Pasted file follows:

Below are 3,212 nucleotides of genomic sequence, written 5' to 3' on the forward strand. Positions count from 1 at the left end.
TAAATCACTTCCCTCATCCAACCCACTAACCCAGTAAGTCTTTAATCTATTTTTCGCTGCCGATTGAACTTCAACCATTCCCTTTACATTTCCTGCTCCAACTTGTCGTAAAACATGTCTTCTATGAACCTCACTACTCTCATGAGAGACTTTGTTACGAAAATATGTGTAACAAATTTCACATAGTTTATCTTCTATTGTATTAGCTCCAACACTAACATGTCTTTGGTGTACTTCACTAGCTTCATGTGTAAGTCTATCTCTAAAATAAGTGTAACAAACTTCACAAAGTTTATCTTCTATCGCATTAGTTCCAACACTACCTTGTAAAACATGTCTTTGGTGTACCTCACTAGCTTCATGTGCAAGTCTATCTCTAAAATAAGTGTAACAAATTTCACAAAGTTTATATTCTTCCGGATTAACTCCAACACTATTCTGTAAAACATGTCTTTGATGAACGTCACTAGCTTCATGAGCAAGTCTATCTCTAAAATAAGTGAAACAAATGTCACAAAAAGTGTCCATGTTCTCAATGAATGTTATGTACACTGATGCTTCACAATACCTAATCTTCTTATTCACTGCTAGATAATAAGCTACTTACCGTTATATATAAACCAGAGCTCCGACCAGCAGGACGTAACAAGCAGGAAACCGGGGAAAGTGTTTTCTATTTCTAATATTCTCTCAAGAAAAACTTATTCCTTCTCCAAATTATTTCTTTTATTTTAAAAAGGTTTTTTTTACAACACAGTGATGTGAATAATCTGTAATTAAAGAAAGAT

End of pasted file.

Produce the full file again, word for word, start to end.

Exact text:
Below are 3,212 nucleotides of genomic sequence, written 5' to 3' on the forward strand. Positions count from 1 at the left end.
TAAATCACTTCCCTCATCCAACCCACTAACCCAGTAAGTCTTTAATCTATTTTTCGCTGCCGATTGAACTTCAACCATTCCCTTTACATTTCCTGCTCCAACTTGTCGTAAAACATGTCTTCTATGAACCTCACTACTCTCATGAGAGACTTTGTTACGAAAATATGTGTAACAAATTTCACATAGTTTATCTTCTATTGTATTAGCTCCAACACTAACATGTCTTTGGTGTACTTCACTAGCTTCATGTGTAAGTCTATCTCTAAAATAAGTGTAACAAACTTCACAAAGTTTATCTTCTATCGCATTAGTTCCAACACTACCTTGTAAAACATGTCTTTGGTGTACCTCACTAGCTTCATGTGCAAGTCTATCTCTAAAATAAGTGTAACAAATTTCACAAAGTTTATATTCTTCCGGATTAACTCCAACACTATTCTGTAAAACATGTCTTTGATGAACGTCACTAGCTTCATGAGCAAGTCTATCTCTAAAATAAGTGAAACAAATGTCACAAAAAGTGTCCATGTTCTCAATGAATGTTATGTACACTGATGCTTCACAATACCTAATCTTCTTATTCACTGCTAGATAATAAGCTACTTACCGTTATATATAAACCAGAGCTCCGACCAGCAGGACGTAACAAGCAGGAAACCGGGGAAAGTGTTTTCTATTTCTAATATTCTCTCAAGAAAAACTTATTCCTTCTCCAAATTATTTCTTTTATTTTAAAAAGGTTTTTTTTACAACACAGTGATGTGAATAATCTGTAATTAAAGAAAGAT